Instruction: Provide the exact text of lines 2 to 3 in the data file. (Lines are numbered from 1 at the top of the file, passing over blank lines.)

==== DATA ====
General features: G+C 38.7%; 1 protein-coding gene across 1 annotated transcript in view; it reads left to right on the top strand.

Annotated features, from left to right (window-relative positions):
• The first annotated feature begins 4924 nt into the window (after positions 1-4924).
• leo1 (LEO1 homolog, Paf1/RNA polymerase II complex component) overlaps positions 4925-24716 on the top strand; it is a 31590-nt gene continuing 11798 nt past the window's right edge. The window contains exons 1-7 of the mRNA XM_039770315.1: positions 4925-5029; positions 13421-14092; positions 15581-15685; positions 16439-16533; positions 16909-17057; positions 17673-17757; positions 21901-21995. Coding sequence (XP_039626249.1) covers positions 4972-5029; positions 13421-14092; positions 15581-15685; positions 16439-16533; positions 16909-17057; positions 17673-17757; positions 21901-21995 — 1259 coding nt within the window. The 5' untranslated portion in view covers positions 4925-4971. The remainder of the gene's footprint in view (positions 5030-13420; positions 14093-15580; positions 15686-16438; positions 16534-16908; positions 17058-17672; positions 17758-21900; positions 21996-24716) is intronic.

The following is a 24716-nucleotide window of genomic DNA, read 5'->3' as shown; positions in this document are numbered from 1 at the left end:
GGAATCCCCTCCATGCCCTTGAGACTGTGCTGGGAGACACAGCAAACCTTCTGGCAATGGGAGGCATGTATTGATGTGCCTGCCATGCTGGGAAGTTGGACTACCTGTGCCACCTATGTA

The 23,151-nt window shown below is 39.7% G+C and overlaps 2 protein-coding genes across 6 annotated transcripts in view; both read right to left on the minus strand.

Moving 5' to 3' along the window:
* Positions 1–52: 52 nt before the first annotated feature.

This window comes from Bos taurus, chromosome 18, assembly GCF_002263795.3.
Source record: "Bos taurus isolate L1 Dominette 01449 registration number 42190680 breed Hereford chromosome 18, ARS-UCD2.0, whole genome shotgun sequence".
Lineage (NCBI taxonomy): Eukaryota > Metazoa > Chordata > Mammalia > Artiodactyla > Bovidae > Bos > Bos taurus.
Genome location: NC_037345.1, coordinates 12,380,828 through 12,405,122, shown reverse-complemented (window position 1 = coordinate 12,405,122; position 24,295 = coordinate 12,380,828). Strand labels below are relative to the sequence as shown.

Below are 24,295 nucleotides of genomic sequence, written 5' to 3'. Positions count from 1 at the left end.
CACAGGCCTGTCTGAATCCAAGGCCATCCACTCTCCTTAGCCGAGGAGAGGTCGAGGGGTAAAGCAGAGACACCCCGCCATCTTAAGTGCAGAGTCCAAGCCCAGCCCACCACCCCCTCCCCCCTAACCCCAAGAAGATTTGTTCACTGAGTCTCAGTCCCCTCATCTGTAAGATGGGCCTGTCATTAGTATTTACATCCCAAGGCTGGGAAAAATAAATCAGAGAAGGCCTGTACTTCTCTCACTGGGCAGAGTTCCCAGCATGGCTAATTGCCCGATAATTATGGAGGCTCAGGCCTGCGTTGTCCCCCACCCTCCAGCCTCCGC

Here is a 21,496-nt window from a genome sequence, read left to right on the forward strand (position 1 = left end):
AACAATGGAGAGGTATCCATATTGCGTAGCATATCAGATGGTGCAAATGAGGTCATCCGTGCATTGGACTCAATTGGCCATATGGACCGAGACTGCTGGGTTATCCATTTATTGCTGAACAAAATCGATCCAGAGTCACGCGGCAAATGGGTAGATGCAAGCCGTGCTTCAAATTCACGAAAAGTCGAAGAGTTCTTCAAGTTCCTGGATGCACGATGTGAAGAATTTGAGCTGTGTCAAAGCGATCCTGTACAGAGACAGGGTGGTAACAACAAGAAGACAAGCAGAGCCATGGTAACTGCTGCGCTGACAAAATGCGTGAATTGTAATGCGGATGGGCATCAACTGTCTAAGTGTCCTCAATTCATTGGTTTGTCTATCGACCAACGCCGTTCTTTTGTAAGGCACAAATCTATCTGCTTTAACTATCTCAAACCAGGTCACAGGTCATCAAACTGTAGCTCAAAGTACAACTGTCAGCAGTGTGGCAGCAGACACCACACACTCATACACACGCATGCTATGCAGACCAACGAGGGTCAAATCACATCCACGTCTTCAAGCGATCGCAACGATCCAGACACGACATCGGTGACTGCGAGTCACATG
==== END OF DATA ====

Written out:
Annotated features, from left to right (window-relative positions):
• The first annotated feature begins 4924 nt into the window (after positions 1-4924).